Drank your body weight in beer and downed too many mince pies over the festive season? A health retreat and dose of yoga may be the perfect tonic.
Going away for a weekend break is usually the perfect excuse to indulge in two of life’s greatest pleasures: pigging out on naughty food and drinking lots of wine. So, it’s with a little trepidation that I sign up for a weekend retreat, which focuses on detoxification and well-being instead of my usual party theme.
By the time Sunday afternoon rolls around, though, I don’t want to leave my health farm. After hours of yoga and meditation in the peaceful Welsh countryside, I feel as relaxed as I would laying on a beach in Thailand.
A full-body massage may have had something to do with it. When Herbal Ayur Retreats director Sashi Mylvaganam said Linju, a massage therapist from India, “will look after you like you are a rock of gold”, he wasn’t kidding. It was in Linju’s homeland in Kerala, a southern peninsula of India, where Mylvaganam got the idea to set up his company. He had checked into a retreat himself for a month after suffering a heart attack.
“My stress levels were so bad I would wake up in a sweat every morning,” Mylvaganam says. During his stay in Kerala he met Linju and Dr Steephan, a qualified Ayurvedic doctor and yoga teacher. Both now work between their homeland and Mylvaganam’s retreats.
Ayurveda is a 5000-year-old holistic Indian science (‘ayur’ means life, ‘veda’ means knowledge), which originated in Kerala. It is the world’s oldest health system with an emphasis on prevention rather than cure.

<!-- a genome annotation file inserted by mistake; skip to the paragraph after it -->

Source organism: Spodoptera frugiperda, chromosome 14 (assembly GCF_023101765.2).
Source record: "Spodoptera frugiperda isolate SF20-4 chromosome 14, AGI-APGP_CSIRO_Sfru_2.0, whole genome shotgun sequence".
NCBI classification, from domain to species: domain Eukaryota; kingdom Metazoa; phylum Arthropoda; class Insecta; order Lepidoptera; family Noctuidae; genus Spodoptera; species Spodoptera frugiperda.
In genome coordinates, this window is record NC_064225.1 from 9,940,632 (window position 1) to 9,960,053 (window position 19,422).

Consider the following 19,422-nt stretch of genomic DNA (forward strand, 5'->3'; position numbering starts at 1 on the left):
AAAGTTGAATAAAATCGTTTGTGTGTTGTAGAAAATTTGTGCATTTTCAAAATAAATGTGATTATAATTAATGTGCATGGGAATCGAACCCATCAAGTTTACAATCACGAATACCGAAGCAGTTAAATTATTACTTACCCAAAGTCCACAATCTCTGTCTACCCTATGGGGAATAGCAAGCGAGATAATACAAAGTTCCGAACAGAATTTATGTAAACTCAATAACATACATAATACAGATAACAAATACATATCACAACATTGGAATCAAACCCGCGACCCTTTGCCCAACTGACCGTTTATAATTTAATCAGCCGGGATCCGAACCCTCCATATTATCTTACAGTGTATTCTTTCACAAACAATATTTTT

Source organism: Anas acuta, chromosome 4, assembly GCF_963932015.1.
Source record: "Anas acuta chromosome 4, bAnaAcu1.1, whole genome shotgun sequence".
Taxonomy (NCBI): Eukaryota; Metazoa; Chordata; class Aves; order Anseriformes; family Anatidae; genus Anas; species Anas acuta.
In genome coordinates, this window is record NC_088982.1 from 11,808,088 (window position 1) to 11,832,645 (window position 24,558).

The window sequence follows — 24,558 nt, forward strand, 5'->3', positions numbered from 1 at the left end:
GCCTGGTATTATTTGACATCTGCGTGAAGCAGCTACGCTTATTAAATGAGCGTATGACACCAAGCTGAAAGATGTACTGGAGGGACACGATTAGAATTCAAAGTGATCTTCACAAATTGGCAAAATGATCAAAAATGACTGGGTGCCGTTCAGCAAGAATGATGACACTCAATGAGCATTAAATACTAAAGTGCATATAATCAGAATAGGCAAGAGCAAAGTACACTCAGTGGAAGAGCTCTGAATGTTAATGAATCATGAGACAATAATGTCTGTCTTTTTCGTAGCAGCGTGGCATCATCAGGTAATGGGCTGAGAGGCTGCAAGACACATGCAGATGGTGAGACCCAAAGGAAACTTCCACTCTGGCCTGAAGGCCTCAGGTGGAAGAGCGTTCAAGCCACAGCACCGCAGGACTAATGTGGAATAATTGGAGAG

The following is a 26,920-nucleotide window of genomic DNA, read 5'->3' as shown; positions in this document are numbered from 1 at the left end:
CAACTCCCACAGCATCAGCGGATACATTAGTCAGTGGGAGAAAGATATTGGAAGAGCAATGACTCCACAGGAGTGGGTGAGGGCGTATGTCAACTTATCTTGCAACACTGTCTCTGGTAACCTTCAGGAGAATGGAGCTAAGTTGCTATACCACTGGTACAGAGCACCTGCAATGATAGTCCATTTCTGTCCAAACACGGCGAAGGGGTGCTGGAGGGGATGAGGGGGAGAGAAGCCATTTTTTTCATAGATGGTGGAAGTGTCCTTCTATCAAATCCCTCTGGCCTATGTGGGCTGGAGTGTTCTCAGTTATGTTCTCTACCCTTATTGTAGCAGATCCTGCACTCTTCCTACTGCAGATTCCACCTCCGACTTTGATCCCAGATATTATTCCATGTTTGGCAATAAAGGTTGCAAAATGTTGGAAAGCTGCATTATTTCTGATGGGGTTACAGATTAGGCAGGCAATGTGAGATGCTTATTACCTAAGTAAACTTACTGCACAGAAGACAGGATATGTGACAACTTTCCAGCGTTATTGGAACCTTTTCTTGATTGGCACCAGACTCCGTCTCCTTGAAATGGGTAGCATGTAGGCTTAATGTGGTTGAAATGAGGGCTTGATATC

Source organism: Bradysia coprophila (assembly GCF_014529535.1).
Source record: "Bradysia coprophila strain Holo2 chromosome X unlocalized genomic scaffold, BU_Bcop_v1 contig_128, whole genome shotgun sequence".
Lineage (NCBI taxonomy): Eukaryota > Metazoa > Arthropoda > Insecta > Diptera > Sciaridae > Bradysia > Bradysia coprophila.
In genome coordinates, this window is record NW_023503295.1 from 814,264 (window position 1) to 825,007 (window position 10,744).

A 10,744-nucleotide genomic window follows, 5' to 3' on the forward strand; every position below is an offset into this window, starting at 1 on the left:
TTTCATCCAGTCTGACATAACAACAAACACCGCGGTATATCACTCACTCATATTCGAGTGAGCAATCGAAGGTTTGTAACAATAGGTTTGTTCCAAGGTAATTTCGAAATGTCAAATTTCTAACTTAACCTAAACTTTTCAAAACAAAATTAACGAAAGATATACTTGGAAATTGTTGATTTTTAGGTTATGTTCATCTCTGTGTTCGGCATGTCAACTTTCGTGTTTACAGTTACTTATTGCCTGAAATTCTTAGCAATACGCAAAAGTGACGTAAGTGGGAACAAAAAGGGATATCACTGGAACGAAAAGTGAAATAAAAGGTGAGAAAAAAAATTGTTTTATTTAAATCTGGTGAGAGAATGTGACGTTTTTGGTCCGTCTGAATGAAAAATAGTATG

Herbal Ayur Retreats aim to combine the three sister sciences of Ayurveda, yoga and meditation in an affordable weekend break, at a place that blends in with the company’s philosophy.
The weekend I attend takes place in Buckland Hall, an elegant country mansion in the Brecon Beacons in Wales. We start by learning the principles of Ayurveda. This involves getting lifestyle and nutrition advice according to our ‘dosha’, which Dr Steephan diagnoses. Doshas are determined by a combination of our genetic make-up and lifestyle. I am Pitta-Vata, which, among a list of things, means I have poor memory, a spiritually perceptive and disciplined mind and should avoid eating tomatoes. It’s complicated, but interesting.
The yoga we practise is Hatha, which includes breathing exercises and special postures. Even for beginners it’s easy to get the hang of, and by the end of the weekend and 10 hours of bending my body, I feel as if I could do the splits. Almost.
The most soothing part of the weekend though, is the meditation. During my three sessions, I manage to drop off to sleep every time. Snoring vibrating the ground indicates that I’m not the only one.
While there is a schedule to follow, it’s completely up to you what activities you participate in. If, like me, you venture off the beaten track to explore the surrounding sheep-filled hills, keep an eye out for the pheasant hunters. You don’t want them ruining your zen vibe now.
Kim Smith travelled to Wales with Herbal Ayur Retreats (012-7650 2609; www.herbalayur-retreats.co.uk). A two-night, full-board retreat at Buckland Hall costs £185. Transport was provided by First Great Western (www.firstgreatwestern.co.uk).
NEED TO KNOW
Getting there: The nearest train station to Buckland Hall – where the yoga retreat is held – is Abergavenny. Take a train from London Paddington station to Newport and get a connecting train to Abergavenney.
Accommodation: Buckland Hall is a grand old mansion, peacefully positioned in the countryside – the perfect setting to enjoy a four-star weekend of yoga and meditation. There are also retreats held at Tekels Park Holistic Centre in Surrey.
Vital info: All meals are vegetarian. If you have any allergies, specify at the time of booking.
see www.herbalayur-retreats.co.uk and www.bucklandhall.co.uk